Trump not only reduced the aid, he killed part of the screening program.[8] No wonder that the steady stream of refugees only increases at our southern border. We should also not be surprised when Mexicans start to join that stream if the U.S. implements its tariff plan, putting Mexican jobs at risk. These problems deserve far more thought and understanding than Trump or his son-in-law are capable of providing.  

 

 

 

Ma Drake

Excerpt from Glimpses of Fayetteville’s Past, “History of Fayette Junction.”

By 1936, the canning business was the dominant regional industry. At Fayette Junction in south Fayetteville, a new facility sprang up right across the tracks from Sligo Wagon Wood Company and began its own railcar shipments of canned goods. The 1936 Sanborn maps document this enterprise as “Thomas and Drake Canning Company Warehouse,” remarking that stated building dimensions had been taken “from plans.” It was a state of the art facility: plans specified iron posts, concrete block pilaster, and gypsum board roof on steel joists. The Rev. Jake Drake and his son Ezra Drake joined with Rylan C. Thomas in this enterprise.

According to the 1939 city directory, “Drake and Hargis Cannery” was located at 605 W. Dickson. Crates of canned tomatoes, greens, and other produce from this cannery would have been warehoused at Fayette Junction. In 1947, the business was called “Thomas and Drake Canning” and had offices at 19 East Center. Several Drakes may have been involved as a venture of the extended Drake family of Drake’s Creek area, Madison County. It is not clear whether the Fayette Junction property built by Drake ever served as more than a storage facility.

Drake’s brother Bill and sister-in-law Vida (Ma Drake) operated a favored local café known first as “Bill Drake’s Place,” no doubt taking advantage of his brother’s access to inexpensive local canned goods.  At some point before 1951, Drake and Thomas was taken over by Hargis. Among the litter later found on the old Sligo mill’s vast dark floor were cancelled checks of Drake Canning Company and Thomas and Drake Canning Company with dates in the 1950s.

Hargis and Drake canneries rode a wave of profitable commerce as Arkansas fruits and vegetables, especially tomatoes, captured a significant market share nationally. But by 1950, production and sales of tomato and strawberry crops comprised a mere one-fourth the volume it had in 1930. Disease, economic forces, and stringent new sanitation regulations began to crush the local canning market.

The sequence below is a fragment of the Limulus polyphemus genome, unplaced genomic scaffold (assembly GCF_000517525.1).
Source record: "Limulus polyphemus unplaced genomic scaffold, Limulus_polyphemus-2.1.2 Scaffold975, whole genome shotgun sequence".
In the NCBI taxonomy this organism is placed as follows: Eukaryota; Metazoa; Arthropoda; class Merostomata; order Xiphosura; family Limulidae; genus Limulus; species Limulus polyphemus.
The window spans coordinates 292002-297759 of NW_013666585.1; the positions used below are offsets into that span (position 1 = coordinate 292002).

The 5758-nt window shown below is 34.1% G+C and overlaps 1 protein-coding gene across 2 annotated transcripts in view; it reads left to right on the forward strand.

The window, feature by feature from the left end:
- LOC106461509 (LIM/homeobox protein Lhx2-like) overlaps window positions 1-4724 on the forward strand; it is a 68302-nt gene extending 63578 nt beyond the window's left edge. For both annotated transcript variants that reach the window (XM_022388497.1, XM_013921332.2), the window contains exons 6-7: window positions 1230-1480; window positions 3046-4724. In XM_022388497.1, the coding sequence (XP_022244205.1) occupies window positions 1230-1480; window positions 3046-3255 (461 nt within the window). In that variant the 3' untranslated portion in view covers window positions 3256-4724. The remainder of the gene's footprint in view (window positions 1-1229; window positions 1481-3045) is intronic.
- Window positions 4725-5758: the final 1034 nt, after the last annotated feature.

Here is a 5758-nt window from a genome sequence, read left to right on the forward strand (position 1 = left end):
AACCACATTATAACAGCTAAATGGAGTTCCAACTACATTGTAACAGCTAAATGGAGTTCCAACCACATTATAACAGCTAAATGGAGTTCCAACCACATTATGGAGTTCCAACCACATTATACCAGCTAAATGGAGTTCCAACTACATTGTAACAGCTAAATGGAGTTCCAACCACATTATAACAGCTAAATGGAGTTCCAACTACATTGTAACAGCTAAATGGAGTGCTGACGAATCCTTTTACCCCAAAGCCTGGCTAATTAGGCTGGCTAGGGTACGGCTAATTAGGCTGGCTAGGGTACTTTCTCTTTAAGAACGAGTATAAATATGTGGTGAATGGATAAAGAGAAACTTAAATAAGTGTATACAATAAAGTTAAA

Vida Drake continued the business after Bill’s death. Frequent winner of awards for Best Plate Lunch, “Ma Drake’s” continued her café even after suffering a heart attack in the early 1990s. Her lunches included a meat, mashed potatoes with gravy, three vegetables, salad, and a roll for $3.75. Homemade pies rounded off the menu, usually available in apple, cherry, lemon, chocolate, coconut, and pecan. The café was first located at the northeast corner of Sixth and S. College, but later moved to 504 E. 15th Street. Drake’s closed after her death in 1997.

Where Trump voters come from

Arkansas continues its dereliction of duty in educating its young people with the May 22 announcement by Gov. Asa Hutchinson that he will promote current Education Commissioner Johnny Key to the governor’s new cabinet position of Education Secretary. With this promotion, Key will add another $3,450 per year to his already ridiculous salary of $239,540 and gain ever greater leverage over the hapless citizenry of our state.

Readers may remember the insidious maneuvering required to cram Key into the commissioner position in the first place. Back in 2015, Key’s work history and educational achievements did not qualify him for the job. The law required a master’s degree and ten years teaching experience. When Gov. Hutchinson seized on the idea of putting Key in the post, a bill rushed through the legislature allowed the commissioner to evade these requirements if the deputy commission held those credentials.  Not that the commissioner would be required to obtain the advice or consent of the deputy in any given matter.